According to the National Strength and Conditioning Association
(NSCA), strength training can be a fun way for kids to build
, joints, and bones. With a properly designed and supervised
program, they can improve endurance, total fitness level, and
sports performance. Strength training can even help
and speed up recovery.
About Strength Training
Strength training is the practice of using free weights, weight
machines, and rubber resistance bands to build muscles. With
resistance the muscles have to work extra hard to move. When the
muscles work extra hard, they grow stronger and more efficient.
Strength training can also help fortify the ligaments and
tendons that support the muscles and bones and improve bone
density, which is the amount of calcium and minerals in the bone.
And the benefits may go beyond physical health. Young athletes may
feel better about themselves as they get stronger.
The goal of strength training is not to bulk up. It should not
be confused with weight lifting, bodybuilding, and powerlifting,
which are not recommended for kids and teens. In these sports,
people train with very heavy weights and participate in modeling
and lifting competitions. Kids and teens who do those sports can
risk injuring their growing bones, muscles, and joints.
Generally, if your child is ready to participate in organized
sports or activities such as baseball, soccer, or gymnastics, it is
usually safe to start strength training.
A child's strength-training program shouldn't just be a
scaled-down version of an adult's weight training regimen. A
trainer who has experience in working with kids should design a
program for your child and show your child the proper techniques,
safety precautions, and how to properly use the equipment.
Kids as young 6 years old can usually do strength-training
activities (such as pushups and sit-ups) as long as they can
perform the exercises safely and follow instructions. These
exercises can help kids build a sense of balance, control, and
awareness of their bodies.
Typically, it's a good idea for younger kids to stay away
from heavier weights. Instead, they should lift small amounts of
weight with a high number of repetitions. In general as kids get
older and stronger, they can gradually increase the amount of
resistance they use. A trained professional can help your child
determine what the appropriate weight may be.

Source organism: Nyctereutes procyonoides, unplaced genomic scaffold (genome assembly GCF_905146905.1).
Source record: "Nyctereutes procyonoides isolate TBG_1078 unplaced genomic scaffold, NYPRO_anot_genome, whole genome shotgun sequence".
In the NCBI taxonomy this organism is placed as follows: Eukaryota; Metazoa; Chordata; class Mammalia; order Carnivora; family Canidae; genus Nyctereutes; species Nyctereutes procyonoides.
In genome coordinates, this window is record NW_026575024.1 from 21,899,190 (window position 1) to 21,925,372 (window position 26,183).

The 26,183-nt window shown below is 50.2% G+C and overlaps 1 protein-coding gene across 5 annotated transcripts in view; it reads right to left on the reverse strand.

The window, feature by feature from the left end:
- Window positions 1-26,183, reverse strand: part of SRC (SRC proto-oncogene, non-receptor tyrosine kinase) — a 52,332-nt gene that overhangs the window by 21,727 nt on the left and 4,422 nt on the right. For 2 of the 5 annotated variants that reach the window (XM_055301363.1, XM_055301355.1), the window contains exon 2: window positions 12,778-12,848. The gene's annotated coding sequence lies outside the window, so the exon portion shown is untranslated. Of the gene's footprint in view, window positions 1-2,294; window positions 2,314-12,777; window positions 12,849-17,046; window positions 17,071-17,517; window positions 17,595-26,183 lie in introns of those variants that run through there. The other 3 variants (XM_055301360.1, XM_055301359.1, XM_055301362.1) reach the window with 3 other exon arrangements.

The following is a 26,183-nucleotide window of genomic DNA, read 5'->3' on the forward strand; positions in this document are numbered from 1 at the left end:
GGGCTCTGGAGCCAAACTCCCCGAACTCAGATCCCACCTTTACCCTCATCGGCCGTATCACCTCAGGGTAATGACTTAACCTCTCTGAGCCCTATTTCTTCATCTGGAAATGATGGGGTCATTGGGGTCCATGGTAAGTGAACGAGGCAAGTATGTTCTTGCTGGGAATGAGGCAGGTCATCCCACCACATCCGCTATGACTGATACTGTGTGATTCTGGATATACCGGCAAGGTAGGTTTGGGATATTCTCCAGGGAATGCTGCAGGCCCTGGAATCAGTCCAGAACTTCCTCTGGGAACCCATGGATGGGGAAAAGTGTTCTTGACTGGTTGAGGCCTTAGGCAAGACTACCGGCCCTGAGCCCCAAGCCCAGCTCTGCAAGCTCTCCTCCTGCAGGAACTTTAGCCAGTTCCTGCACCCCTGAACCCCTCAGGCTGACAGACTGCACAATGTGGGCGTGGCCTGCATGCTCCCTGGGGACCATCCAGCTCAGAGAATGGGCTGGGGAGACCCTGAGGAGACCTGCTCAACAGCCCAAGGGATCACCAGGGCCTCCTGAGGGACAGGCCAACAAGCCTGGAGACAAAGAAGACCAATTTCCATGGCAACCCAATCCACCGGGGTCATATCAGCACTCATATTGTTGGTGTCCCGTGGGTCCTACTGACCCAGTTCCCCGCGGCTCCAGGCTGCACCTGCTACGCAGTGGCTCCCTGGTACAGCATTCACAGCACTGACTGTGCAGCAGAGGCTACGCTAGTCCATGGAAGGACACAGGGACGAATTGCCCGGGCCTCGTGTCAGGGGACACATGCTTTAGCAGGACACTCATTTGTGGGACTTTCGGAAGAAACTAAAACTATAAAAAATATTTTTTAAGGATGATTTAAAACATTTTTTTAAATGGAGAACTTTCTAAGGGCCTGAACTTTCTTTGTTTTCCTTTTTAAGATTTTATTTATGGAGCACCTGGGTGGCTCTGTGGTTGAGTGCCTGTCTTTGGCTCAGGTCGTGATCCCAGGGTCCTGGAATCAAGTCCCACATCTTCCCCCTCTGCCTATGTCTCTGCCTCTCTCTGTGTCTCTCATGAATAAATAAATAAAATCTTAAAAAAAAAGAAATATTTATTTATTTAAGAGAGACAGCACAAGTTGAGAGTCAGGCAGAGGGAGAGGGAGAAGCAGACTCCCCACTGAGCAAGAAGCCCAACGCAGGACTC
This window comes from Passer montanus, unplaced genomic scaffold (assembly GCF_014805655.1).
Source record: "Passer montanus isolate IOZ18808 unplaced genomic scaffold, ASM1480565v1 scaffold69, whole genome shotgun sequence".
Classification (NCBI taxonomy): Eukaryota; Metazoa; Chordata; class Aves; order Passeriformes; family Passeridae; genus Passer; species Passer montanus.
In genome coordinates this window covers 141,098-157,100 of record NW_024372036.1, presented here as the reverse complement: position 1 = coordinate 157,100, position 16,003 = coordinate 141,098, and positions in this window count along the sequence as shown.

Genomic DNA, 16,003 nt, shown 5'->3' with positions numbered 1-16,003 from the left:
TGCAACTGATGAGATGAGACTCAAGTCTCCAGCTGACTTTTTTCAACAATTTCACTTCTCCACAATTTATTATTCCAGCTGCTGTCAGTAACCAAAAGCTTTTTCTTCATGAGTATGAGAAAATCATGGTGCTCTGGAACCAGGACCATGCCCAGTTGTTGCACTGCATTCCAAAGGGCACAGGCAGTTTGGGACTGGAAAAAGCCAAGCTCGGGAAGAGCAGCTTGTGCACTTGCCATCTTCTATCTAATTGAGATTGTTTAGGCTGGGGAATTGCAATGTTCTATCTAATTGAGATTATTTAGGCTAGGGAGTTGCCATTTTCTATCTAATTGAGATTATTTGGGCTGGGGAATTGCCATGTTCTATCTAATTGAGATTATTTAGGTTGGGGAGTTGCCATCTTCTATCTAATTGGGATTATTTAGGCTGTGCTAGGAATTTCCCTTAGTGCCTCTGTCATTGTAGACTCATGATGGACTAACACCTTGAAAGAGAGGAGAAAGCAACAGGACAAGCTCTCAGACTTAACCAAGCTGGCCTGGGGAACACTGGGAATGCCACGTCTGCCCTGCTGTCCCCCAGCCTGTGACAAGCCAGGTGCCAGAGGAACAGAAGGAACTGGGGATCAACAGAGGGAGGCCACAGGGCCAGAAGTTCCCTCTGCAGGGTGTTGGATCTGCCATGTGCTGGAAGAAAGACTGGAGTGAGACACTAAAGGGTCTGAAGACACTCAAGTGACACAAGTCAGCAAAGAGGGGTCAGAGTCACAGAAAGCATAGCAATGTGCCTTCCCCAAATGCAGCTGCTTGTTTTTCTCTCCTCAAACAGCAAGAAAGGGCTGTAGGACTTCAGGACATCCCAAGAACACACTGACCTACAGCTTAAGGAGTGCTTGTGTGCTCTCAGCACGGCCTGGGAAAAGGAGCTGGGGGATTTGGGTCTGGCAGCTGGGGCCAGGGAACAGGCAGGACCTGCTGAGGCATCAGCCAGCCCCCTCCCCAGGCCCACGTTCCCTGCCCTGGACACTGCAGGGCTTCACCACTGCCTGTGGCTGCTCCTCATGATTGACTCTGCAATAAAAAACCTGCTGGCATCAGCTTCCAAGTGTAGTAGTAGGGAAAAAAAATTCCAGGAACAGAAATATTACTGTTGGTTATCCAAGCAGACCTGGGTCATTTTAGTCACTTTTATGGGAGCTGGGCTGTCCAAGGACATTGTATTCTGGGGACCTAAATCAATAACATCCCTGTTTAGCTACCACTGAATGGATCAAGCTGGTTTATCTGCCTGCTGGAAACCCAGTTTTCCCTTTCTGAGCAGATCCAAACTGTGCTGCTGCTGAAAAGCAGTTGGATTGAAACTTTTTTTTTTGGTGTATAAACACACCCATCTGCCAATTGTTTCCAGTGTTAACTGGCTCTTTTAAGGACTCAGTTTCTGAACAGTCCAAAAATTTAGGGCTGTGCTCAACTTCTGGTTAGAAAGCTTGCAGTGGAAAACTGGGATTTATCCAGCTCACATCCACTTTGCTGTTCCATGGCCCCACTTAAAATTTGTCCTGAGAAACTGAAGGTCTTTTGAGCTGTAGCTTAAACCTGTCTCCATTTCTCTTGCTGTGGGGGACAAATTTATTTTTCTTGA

As with any sport, it's wise to have your child visit a
doctor before beginning a strength-training regimen. If the doctor
signs off on the idea, you'll need to make sure that your child
will be properly supervised, using safe equipment, and following an
Muscle strains are the most common form of injury, and the lower
back is the most commonly injured area. But these injuries usually
happen because the child has not used the proper lifting technique
or is trying to lift too much weight.
As long as your child is using the proper techniques and lifting
an appropriate amount of weight, strength training shouldn't
have any effect on growth plates, the layer of cartilage near the
end of the bone where most of the bone growth occurs.
Strength training should not involve the use of anabolic
steroids. Some young and professional athletes have abused these
drugs to build muscles and improve athletic performance and
appearance. But these drugs, some of which are illegal, can pose
severe risks to physical and psychological health.
A Healthy Routine
In general, kids and teens should tone their muscles using a low
amount of weight and a high number of repetitions, instead of
trying to lift a heavy load one or two times.
The amount of weight will depend on a child's current size
and strength level. But in general, kids should be able to lift a
weight with proper technique at least 10 to 12 times. If they
can't lift the weight at least 10 times, it's likely that
the weight is too heavy.
Kids shouldn't even consider concentrating on adding muscle
bulk until after they have passed through puberty. Even then,
it's important to focus on technique so that they can
strengthen their muscles safely.
The focus of each training session should be on proper form and
technique, and if free weights are used, there should be an adult
around to spot your child.
The NSCA offers these guidelines for strength-training
- An instructor-to-child ratio of at least 1 to 10 is
- The instructor should have experience with kids and strength
- When teaching a new exercise, the trainer should have kids
perform the exercise under his or her supervision in a
hazard-free, well-lit, and adequately ventilated
- Calisthenics and stretching exercises should be performed
before and after strength training.
- Kids should begin with one set of 10 to 15 repetitions of six
to eight exercises that focus on the major muscle groups of the
upper and lower body.
- Kids should start with a relatively light weight and a high
number of repetitions and increase the weight as strength
improves. Progression can also be achieved by increasing the
number of sets (up to three) or types of exercises.
- Two to three training sessions per week on nonconsecutive
days is sufficient.
It's important to remember that strength training should be
one part of a total fitness program. It can play a vital role in
keeping your child healthy and fit, along with aerobic exercise
such as biking and running, which keeps the heart and lungs in
Joseph A. Congeni, MD
Date reviewed: November 2008
Note: All information is for educational purposes only. For specific medical advice,
diagnoses, and treatment, consult your doctor.
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